Advanced Genomics and Epigenomics

A.Y. 2021/2022
Overall hours
BIO/18 BIO/19
Learning objectives
The course can be split into two separate modules. In the Epigenomics module, students will first learn the genetic and epigenetic mechanisms underlying the regulation of gene expression. Then, they will learn the most widely used genome-wide NGS-based assays for their characterization, like ChIP-Seq, BS-Seq, etc, as well as the respective bioinformatic analysis pipelines. In the Advanced Genomics module, further genome-wide assays will be presented, expanding those already introduced in the Genomics and Transcriptomics course of the first year.
Expected learning outcomes
At the end of the course, students will be able to know apply state of the art bioinformatic pipelines, and understand their results, for:

- Genome wide characterization of transcription regulation (DNA methylation, nucleosome positioning, histone modifications, chromatin interactions, transcription factor binding)
- Advanced methods for the characterization and quantification of transcriptomes in both eukaryotes and prokaryotes, including small RNAs
- Metagenomics analyses
- Evolutionary genomics
Course syllabus and organization

Single session

Lesson period
First semester
Lessons will be held exclusively on line on the Microsoft Teams platform, and students will be able to follow them both in real time according to the course timetable, or through the recordings that will be made available to them.
Course syllabus

Introduction to epigenetics.
The DNA and the chromatin structure.
The nucleosome
Histone Post-translational modifications.
The Writers
The Readers
The biochemistry of DNA Methylation
The Yamanaka experiments and the role of Transcription Factors

Genome-wide assays and bioinformatic analysis protocols for the characterization of genetic and epigenetic regulation of gene transcription:
· Nucleosome occupancy and DNA accessibility (e.g. ATAC-Seq)
· DNA Methylation (e.g. BS-Seq)
· Chromatin conformation capture assays (e.g. Hi-C, ChIA-Pet)
· ChiP-Seq for Transcription Factors
· ChiP-Seq for histone modifications and chromatin states
· DAP-Seq
Computational approaches for the reconstruction of gene regulatory networks with DNA pattern scanning (Information Theory, Position weight matrices), gene expression compendia (CLR and similar), and integration of ChIP-Seq data.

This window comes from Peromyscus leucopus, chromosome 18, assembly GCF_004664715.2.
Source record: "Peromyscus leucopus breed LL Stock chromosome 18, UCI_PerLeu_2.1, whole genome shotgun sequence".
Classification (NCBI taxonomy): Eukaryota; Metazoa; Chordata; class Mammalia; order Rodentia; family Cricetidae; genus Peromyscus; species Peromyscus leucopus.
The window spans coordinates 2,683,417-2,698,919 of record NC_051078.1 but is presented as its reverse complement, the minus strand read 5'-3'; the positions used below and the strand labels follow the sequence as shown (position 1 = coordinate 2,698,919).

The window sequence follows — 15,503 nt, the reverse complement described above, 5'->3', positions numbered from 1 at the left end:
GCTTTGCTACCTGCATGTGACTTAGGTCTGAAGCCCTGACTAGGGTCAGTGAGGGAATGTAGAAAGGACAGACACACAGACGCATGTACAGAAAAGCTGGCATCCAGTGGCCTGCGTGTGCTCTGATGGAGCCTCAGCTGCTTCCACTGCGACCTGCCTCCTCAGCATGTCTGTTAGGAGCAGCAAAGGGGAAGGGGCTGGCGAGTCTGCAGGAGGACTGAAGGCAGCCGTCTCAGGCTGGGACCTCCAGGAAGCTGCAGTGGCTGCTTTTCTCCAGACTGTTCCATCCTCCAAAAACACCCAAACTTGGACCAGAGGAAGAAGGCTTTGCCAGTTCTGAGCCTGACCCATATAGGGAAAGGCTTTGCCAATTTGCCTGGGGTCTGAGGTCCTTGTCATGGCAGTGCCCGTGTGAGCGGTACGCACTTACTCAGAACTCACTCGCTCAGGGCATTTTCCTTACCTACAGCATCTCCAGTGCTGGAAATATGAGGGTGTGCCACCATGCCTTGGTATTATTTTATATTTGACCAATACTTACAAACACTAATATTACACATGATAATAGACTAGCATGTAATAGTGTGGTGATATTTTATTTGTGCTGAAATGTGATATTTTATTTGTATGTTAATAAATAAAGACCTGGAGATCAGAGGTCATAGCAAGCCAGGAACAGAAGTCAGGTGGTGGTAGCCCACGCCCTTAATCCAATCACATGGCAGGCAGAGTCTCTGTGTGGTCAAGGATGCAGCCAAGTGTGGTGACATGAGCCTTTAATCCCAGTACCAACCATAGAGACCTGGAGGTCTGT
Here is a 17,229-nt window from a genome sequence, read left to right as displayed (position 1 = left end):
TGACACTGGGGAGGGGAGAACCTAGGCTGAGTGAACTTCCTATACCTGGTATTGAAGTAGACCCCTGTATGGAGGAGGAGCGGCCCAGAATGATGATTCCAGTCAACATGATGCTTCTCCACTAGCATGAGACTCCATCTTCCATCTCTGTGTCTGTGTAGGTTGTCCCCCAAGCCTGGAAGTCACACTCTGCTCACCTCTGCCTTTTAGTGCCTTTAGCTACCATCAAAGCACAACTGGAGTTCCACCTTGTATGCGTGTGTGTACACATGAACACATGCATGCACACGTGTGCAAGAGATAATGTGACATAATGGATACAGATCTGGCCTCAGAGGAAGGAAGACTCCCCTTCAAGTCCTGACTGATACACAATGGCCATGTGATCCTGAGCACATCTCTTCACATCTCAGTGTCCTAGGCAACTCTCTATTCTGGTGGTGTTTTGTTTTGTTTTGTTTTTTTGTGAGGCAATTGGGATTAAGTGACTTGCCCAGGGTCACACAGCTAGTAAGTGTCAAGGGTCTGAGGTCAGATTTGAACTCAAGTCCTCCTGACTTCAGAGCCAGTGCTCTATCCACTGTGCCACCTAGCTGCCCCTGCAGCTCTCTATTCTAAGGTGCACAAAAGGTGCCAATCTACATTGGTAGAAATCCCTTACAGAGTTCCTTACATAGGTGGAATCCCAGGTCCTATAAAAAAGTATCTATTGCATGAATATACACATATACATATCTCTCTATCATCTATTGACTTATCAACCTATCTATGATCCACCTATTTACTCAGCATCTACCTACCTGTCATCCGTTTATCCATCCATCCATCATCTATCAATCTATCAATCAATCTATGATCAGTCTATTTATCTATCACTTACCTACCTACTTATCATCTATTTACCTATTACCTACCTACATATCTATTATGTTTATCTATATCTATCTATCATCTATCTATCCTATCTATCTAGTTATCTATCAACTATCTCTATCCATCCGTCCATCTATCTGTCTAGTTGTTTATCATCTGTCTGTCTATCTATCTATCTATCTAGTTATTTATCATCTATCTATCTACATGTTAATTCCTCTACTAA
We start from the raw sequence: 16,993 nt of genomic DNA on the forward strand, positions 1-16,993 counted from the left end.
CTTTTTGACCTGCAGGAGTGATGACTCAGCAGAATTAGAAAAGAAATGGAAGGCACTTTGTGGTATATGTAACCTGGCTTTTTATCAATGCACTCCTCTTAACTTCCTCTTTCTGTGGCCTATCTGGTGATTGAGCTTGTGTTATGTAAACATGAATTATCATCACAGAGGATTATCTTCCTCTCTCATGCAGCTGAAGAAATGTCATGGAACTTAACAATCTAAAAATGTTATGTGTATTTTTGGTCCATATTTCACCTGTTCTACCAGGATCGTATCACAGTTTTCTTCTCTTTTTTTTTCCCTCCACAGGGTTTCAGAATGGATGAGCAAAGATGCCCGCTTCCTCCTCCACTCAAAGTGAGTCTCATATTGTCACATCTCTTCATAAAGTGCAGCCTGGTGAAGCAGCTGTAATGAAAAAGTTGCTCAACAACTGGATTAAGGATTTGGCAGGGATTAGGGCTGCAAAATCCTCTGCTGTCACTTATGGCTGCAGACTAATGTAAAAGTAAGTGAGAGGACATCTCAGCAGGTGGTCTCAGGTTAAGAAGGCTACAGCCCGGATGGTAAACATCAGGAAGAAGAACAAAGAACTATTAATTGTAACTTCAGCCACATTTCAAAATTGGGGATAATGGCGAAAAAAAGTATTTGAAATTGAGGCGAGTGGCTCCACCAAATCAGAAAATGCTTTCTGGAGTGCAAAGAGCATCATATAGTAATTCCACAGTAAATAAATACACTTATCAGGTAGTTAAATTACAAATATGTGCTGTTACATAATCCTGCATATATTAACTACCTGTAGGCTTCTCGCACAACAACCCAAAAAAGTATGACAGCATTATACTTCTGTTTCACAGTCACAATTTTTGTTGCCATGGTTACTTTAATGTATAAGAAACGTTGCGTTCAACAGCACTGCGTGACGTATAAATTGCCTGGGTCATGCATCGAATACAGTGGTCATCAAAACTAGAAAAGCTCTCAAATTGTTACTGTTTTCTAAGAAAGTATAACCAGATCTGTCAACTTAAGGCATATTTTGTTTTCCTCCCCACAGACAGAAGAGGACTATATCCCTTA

Case studies examples (ChIP-Seq analysis with identification of transcription factor binding sites, CLR on a gene expression compendium of E. coli).

Tn-mutagenesis for the discovery of essential genes or genes involved in specific processes, with high fitness cost - experimental approaches (Tn-Seq, Tn-seq circle, TraDIS, Rb-Tn-seq...) and bioinformatic analysis
Iso-seq for full transcriptome characterization
The small RNA (sRNA) world:
- RNA in Bacteria, bioinformatic prediction of sRNAs. Dynamical properties of genetic circuits with sRNA-dependent regulation. Case studies: Quorum sensing regulation in Vibrio fischeri and in Vibrio cholerae
- sRNA in Plants and their pathogens. Experimental approaches, sequencing and the quest for targets aided by PARE (degradome sequencing) in plants. Immuno-precipitation of Ago1 protein. Bioinformatic approaches to target prediction. Phasing pattern identification. Mobile sRNAs in patho-systems: the Cuscuta case study.
Meta-taxonomics, meta-genomics, meta-transcriptomics for the characterization and the engineering of microbial communities e.g.
Metabolic engineering: basics of metabolic networks and FBA modelling
Quantitative Trait Loci in Plants and Animals
Evolutionary genomics, the pangenome concept, orthologs, paralogs and orthogroups, phylogenetic profiles;
Pathogens and the prediction of antibiotic resistance genes.
Predictive models based on genomic properties, DNA compositional models.
Prerequisites for admission
Genomics and transcriptomics course of the 1st year.
Teaching methods
Lectures that present the biological and methodological bases of the different analysis domains studied will alternate with practical exercises in which students will implement and apply to real data state of the art bioinformatic analysis methods and pipelines.
Teaching Resources
All the slides, lecture notes, articles, along with the code used during practical lectures will be made available through the Ariel web pages of the course.
Assessment methods and Criteria
Students will be assigned practical projects. At the exam, students will present and discuss with the instructors the results obtained.
BIO/18 - GENETICS - University credits: 0
BIO/19 - MICROBIOLOGY - University credits: 0
Lectures: 96 hours
Educational website(s)
Tuesday or Friday, h. 15.00- 17.00
Via Celoria 26 (Department of Biosciences), 2nd Floor Tower B